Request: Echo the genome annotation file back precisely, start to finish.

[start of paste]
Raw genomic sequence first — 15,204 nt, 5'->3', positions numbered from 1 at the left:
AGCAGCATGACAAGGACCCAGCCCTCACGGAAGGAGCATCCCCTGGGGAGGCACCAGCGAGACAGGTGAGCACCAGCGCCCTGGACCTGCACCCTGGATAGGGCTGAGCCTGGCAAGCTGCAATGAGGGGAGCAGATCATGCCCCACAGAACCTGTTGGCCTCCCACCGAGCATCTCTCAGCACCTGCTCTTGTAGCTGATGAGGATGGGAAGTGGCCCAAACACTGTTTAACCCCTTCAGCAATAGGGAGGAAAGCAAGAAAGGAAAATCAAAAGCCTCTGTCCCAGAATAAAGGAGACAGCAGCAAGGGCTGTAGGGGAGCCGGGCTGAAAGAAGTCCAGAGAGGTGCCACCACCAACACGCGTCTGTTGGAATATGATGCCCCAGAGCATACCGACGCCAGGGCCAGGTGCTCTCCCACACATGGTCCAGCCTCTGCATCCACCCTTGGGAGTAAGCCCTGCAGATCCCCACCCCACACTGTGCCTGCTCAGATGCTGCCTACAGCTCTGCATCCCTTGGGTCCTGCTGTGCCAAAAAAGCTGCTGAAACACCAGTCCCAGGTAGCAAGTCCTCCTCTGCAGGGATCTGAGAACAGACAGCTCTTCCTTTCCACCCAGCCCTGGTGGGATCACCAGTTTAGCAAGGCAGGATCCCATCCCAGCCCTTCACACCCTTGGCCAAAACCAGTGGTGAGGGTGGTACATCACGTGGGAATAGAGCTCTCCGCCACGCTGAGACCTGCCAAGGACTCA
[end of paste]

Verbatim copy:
Raw genomic sequence first — 15,204 nt, 5'->3', positions numbered from 1 at the left:
AGCAGCATGACAAGGACCCAGCCCTCACGGAAGGAGCATCCCCTGGGGAGGCACCAGCGAGACAGGTGAGCACCAGCGCCCTGGACCTGCACCCTGGATAGGGCTGAGCCTGGCAAGCTGCAATGAGGGGAGCAGATCATGCCCCACAGAACCTGTTGGCCTCCCACCGAGCATCTCTCAGCACCTGCTCTTGTAGCTGATGAGGATGGGAAGTGGCCCAAACACTGTTTAACCCCTTCAGCAATAGGGAGGAAAGCAAGAAAGGAAAATCAAAAGCCTCTGTCCCAGAATAAAGGAGACAGCAGCAAGGGCTGTAGGGGAGCCGGGCTGAAAGAAGTCCAGAGAGGTGCCACCACCAACACGCGTCTGTTGGAATATGATGCCCCAGAGCATACCGACGCCAGGGCCAGGTGCTCTCCCACACATGGTCCAGCCTCTGCATCCACCCTTGGGAGTAAGCCCTGCAGATCCCCACCCCACACTGTGCCTGCTCAGATGCTGCCTACAGCTCTGCATCCCTTGGGTCCTGCTGTGCCAAAAAAGCTGCTGAAACACCAGTCCCAGGTAGCAAGTCCTCCTCTGCAGGGATCTGAGAACAGACAGCTCTTCCTTTCCACCCAGCCCTGGTGGGATCACCAGTTTAGCAAGGCAGGATCCCATCCCAGCCCTTCACACCCTTGGCCAAAACCAGTGGTGAGGGTGGTACATCACGTGGGAATAGAGCTCTCCGCCACGCTGAGACCTGCCAAGGACTCA